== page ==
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Original Issue


Baseball fans can't cut a major league season down the middle like a watermelon and pick the half that looks better. But if they could they would find some interesting differences in the standings, and perhaps more reason to cheer the home team. Suppose the season started on July 13, two days after the first All-Star Game. New York has played .733 ball (44-16) since then, by far the best. Baltimore (38-23) would be second in the AL, six and a half games behind. Then would come Chicago (36-22), Detroit (32-25), Boston (29-31) and, surprisingly, Los Angeles (27-29). In the last four places would be Minnesota (26-30), Cleveland (24-33), Kansas City (21-37) and Washington (14-45). In the National League, Milwaukee (38-21), and not Cincinnati (fifth with 30-26), would be in front. St. Louis (34-23) would be three games back in second, with Los Angeles (29-21) third. San Francisco (28-23) would be fourth, Pittsburgh (24-33) sixth and Chicago (23-34) seventh. And no matter where you slice the season, Philadelphia (17-42) would still be last.

Nothing stopped the New York Yankees. They were not fooled by the hidden-ball trick, which was tried twice, nor did they find a 7-4 deficit in the ninth insurmountable. Yankee pitchers held their opponents to five homers, 22 runs and a .213 BA. New York hitters produced 19 home runs. 54 runs and hit .299. So the Yankee winning streak reached 10. This only partly explains, however, how they built their lead over Detroit from three and a half games to 10. The rest of the answer lies in the Tigers' utter collapse. They hit just .213 and lost eight straight before winning again. Baltimore won seven in a row, three of them against the Tigers. Oriole players admitted they were "happier and looser" playing for Manager Luman Harris than they had been under Paul Richards. Chicago, too, was hot. Juan Pizarro and Billy Pierce each won twice, and the White Sox took six of eight. Cleveland slumped, and after the Indians' 17th consecutive loss at Yankee Stadium over a two-year span. Manager Jimmie Dykes said, "I hope I get out of here alive." Boston took advantage of Cleveland's losses and climbed to within three games of the first division, with Rookie Carl Yastrzemski hitting .424. Another rookie, Lee Thomas of Los Angeles, also had a big week, hitting .483. Still, the Angels lost four of six, including a double-header in which Thomas went 9 for 11 and had three homers. Minnesota's Harmon Killebrew hit four home runs. Even this was not enough to offset the Twins' errors as they lost three games because of unearned runs. Kansas City won four games for the first time in 14 weeks and, after nine weeks in the cellar, moved wondrously up to ninth. Washington made this possible by running its losing streak to 10, and 24 of 25, before Bennie Daniels' seven-hitter and Bud Zipfel's four RBIs beat the Orioles 6-2.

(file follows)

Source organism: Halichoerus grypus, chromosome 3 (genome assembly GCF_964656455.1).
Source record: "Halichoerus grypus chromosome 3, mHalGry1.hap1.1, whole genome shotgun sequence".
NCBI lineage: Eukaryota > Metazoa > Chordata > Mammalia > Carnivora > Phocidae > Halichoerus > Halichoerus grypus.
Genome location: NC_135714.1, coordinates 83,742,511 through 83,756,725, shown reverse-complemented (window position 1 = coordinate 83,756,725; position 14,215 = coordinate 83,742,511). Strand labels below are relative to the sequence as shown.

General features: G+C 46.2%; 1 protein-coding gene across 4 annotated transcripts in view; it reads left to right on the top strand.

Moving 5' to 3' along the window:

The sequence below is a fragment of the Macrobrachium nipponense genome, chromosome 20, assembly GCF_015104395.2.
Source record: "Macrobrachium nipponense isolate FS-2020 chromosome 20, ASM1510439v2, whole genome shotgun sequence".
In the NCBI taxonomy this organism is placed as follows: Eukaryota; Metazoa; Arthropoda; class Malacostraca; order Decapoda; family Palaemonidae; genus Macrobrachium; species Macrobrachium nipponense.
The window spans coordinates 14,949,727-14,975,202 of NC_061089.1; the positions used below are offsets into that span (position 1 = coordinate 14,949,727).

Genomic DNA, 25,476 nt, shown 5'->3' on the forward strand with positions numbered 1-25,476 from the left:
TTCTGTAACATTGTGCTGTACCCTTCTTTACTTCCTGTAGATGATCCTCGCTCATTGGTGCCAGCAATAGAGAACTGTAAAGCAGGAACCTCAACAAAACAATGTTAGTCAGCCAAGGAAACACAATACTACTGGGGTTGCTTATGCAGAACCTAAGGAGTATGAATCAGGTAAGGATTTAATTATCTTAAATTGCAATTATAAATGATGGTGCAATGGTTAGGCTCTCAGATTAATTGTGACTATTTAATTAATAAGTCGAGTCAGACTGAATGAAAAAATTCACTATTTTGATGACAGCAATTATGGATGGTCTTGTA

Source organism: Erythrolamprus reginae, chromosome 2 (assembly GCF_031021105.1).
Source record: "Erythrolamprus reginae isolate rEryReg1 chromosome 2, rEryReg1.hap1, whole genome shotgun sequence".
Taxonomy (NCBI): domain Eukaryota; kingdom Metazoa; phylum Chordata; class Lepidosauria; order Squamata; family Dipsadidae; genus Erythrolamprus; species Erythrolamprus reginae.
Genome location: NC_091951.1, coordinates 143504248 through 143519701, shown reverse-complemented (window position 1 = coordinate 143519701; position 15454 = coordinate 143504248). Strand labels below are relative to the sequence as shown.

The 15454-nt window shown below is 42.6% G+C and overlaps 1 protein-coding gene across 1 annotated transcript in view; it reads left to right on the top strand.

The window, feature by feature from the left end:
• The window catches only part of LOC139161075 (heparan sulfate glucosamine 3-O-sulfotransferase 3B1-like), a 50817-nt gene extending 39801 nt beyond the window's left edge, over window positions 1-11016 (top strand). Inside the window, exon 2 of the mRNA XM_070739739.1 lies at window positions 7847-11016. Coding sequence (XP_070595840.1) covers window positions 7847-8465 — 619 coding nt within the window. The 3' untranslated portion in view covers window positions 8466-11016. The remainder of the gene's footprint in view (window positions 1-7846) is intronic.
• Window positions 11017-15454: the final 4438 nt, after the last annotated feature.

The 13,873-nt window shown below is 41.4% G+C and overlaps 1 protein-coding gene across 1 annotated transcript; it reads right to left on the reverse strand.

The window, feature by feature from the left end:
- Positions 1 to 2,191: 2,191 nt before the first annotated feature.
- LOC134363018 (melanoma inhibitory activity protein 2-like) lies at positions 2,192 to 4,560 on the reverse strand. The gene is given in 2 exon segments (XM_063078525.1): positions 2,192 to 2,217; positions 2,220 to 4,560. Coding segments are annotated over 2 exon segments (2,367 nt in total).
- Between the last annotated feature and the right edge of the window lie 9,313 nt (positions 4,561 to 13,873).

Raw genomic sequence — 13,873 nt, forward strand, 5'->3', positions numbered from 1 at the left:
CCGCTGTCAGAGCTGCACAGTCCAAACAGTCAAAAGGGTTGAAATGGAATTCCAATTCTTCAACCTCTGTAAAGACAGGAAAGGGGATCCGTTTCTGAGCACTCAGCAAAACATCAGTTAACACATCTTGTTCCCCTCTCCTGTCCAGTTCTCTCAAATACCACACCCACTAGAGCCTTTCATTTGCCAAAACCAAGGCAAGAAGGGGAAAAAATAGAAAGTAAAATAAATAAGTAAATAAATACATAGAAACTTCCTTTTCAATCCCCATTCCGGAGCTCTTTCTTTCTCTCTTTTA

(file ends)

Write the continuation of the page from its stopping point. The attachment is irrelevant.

Cincinnati stumbled, but it was Los Angeles that fell (see page 20). The Dodgers got to within one game of first place as the Reds lost three of their first five. Then the Reds came from behind to win two one-run games, giving them a 31-14 record in this category, and took a three-game lead as the Dodgers lost twice. Frank Robinson of the Reds was hampered by injuries to elbow, knee and foot, but good relief pitching by Bill Henry and Jim Brosnan saved the light-hitting Reds. Los Angeles pitchers had one major fault: they gave up nine homers. Even more relevant, 18-game winner Johnny Podres came up with a sore arm. Milwaukee's Warren Spahn, who claims he has never had a sore arm, pitched his second straight shutout. By not allowing an earned run in his past 34 innings, the 40-year-old Spahn cut his ERA to 2.75, the best among those who have enough innings 'o qualify for the title. New Manager Birdie Tebbetts, who was told by his doctor to lose 35 pounds, had a hard time finding a uniform that would cover his bulge, and barely made it to the dugout in time for his first game. San Francisco also had a close call as its lead over St. Louis dwindled to one game. But Bill White of the Cardinals had hay fever (though his grand slam homer was nothing to sneeze at), there were few timely Cardinal hits and at week's end the Giants were safely in fourth. Pittsburgh, despite two wins by Bob Friend, was still two games below the .500 mark, thanks to such things as four errors in one inning and 11 during the week. Chicago, which has played better than .500 ball in the past four weeks (15-14), split eight games in spite of a dozen errors. Bobby Malkmus, in the field for Philadelphia in a game against the Braves, was described by Tebbetts as "the greatest I've ever seen." He played both third and short and did everything but make the game-saving play. This he could not do because the Phillies lost. After losing 17 straight games against the Reds, the Phillies finally beat them. It was enough to make a man drop his teeth—and that is just what Catcher Clay Dalrymple did. Dalrymple, waiting for a possible play at the plate, called to Pitcher Art Mahaffey to cut off the throw from the outfield. "That's when it happened," Dalrymple explained with embarrassment. "When I yelled to Mahaffey, my plate fell out."



SLUGGING THIRD BASEMEN Frank Malzone (Boston), with 11 hits and nine RBIs, Jim Davenport (SF), who batted .500, had fine week.